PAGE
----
When the seaweed extract was combined with humic acid the scientists discovered even greater benefits. The best ratio that was found was 5 part humic acid to 2 part seaweed extract (5:2). This combination catalysed the production of 50% more superoxidant dimutase (SOD) – a powerful plant protection agent. SOD neutralises harmful free radicals before they can accumulate in plant cells and damage cellular membranes. Under normal conditions plants produce enough SOD, however during times of excessive stress plants can’t cope with production. So the addition of a humic acid/seaweed extract stimulates higher levels of SOD, protecting against harmful free radicals and help the plants keep green during the summer hear.
Humic and fulvic acids are additionally rich in beneficial trace elements, which are particularly good at helping the plant take up iron. During times of stress, plants require iron and other trace metals to activate important enzymes. For example, SOD is activated by either a zinc/copper complex or an iron/manganese complex. If the trace elements are unavailable, the enzymes are turned “off” and they will be unable to protect the plant. However if the enzymes are turned “on”, a single molecule of SOD can perform over 1000 chemical reactions per second in the cell! That’s a lot of plant protection from a very small amount of humic acid.
Seaweed extracts/humic acids also contain vitamins and amino acids that can help strengthen the plant and provide an additional level of plant protection. Amino acids are intermediate chelators. In other words, amino acids help keep trace metals soluble and available to the plant. In addition, some amino acids dramatically improve the uptake of calcium. Certain amino acids, such as glutamic acid and glycine, stimulate root cells to open up calcium ion channels, allowing calcium to be taken up many times faster than osmosis. Calcium forms the glue that glues cell walls together, strengthening the plant tissues against temperature stress. So when temperatures and humidity start to rise, the enhanced calcium availability provided by amino acids will continue to have a protective effect on the plant.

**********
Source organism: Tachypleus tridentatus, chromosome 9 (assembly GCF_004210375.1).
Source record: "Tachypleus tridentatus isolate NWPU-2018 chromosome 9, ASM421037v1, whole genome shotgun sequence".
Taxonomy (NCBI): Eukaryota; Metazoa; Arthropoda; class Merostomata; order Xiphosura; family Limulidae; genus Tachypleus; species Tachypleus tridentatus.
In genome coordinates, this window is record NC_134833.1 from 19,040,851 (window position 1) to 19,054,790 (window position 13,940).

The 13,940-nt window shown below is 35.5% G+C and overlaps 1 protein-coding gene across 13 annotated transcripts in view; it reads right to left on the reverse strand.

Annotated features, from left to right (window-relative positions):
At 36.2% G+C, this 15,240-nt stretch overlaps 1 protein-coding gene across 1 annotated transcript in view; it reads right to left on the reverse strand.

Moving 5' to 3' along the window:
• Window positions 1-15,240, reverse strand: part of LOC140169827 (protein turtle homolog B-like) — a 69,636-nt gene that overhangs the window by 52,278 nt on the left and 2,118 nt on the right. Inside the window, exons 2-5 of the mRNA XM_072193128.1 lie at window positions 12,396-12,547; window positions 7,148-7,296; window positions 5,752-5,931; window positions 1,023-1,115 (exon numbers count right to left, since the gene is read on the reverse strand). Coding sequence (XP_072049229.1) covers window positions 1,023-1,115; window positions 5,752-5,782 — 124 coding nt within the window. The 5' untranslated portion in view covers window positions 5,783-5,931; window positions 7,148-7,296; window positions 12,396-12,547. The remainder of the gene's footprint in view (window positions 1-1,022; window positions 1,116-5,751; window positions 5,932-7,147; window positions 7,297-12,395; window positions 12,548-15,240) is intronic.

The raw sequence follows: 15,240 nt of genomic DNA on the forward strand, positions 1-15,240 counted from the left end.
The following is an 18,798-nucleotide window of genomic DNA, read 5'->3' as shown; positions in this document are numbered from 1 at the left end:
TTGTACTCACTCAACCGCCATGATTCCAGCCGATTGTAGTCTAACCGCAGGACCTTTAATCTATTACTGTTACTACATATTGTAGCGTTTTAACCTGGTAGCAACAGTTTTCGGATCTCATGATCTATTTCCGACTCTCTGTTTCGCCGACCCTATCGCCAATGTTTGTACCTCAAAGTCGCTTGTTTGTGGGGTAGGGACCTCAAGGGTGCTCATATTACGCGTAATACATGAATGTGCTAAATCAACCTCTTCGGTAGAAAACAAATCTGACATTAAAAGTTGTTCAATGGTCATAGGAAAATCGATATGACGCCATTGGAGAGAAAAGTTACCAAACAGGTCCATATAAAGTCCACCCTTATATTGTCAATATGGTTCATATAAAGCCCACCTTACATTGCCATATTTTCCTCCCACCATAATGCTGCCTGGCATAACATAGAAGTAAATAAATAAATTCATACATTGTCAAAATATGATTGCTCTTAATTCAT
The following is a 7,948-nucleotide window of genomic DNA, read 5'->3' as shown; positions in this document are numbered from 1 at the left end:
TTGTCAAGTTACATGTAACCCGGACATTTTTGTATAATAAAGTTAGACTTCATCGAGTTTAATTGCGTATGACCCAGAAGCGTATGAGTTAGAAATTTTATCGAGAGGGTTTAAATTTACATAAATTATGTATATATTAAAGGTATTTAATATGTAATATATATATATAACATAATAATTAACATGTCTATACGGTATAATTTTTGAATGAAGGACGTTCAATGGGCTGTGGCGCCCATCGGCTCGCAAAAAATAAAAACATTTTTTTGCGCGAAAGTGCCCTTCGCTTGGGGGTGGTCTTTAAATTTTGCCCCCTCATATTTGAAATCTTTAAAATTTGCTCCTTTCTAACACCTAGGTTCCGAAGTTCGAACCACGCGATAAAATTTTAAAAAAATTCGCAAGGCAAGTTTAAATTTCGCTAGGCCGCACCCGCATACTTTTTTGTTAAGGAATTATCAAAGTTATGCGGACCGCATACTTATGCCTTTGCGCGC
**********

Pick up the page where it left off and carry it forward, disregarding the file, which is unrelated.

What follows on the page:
A few practical tips to help prepare plants to beat the heat:
- Supplement plants with a 5:2 ratio of humic acid and kelp extracts. The combination works 50% better than either product alone.
- Provide good drainage. Stagnant water can cause root rot which can ultimately reduce the uptake of water and nutrients.
- Maintain nutrient temperatures between 68-75 degrees. As water temperature increases, dissolved oxygen in the water decreases. Plants need plenty of oxygen for healthy roots.
- Avoid large swings in temperature and humidity. Try to allow no more than a 10 degree difference between day and night temperatures.
- Provide adequate air movement. All of the leaves in the garden should be moving gently to keep the transpiration stream flowing.
- Don’t let pH drift too high. As pH becomes more alkaline (above 6.5), iron and other trace metals start to become unavailable to the plant.
- Provide carbon dioxide supplementation. Higher CO2 levels allow plants to grow at higher temperatures (up to 5 degrees higher) without negative side effects.
- Don’t apply too much nitrate-nitrogen. Excessive nitrates promote lush top growth, but restrict root growth. Plants become more susceptible to heat stress.
- Use silica supplements. Silica strengthens plants and helps alleviate heat stress.
Remember, healthy plants are naturally resistant to stress and disease. There are limits to the amount of heat stress that even healthy plants can tolerate, so we should do everything that we can to provide the best environment possible. But if a plant has a strong root system, thick cell walls, abundant trace minerals, and a reserve of antioxidants and plant protection agents, it will be better prepared to beat the heat. Don’t wait until it’s too late! Give your plants a boost with kelp and humic acid before the summer comes on strong.
Harley N. Smith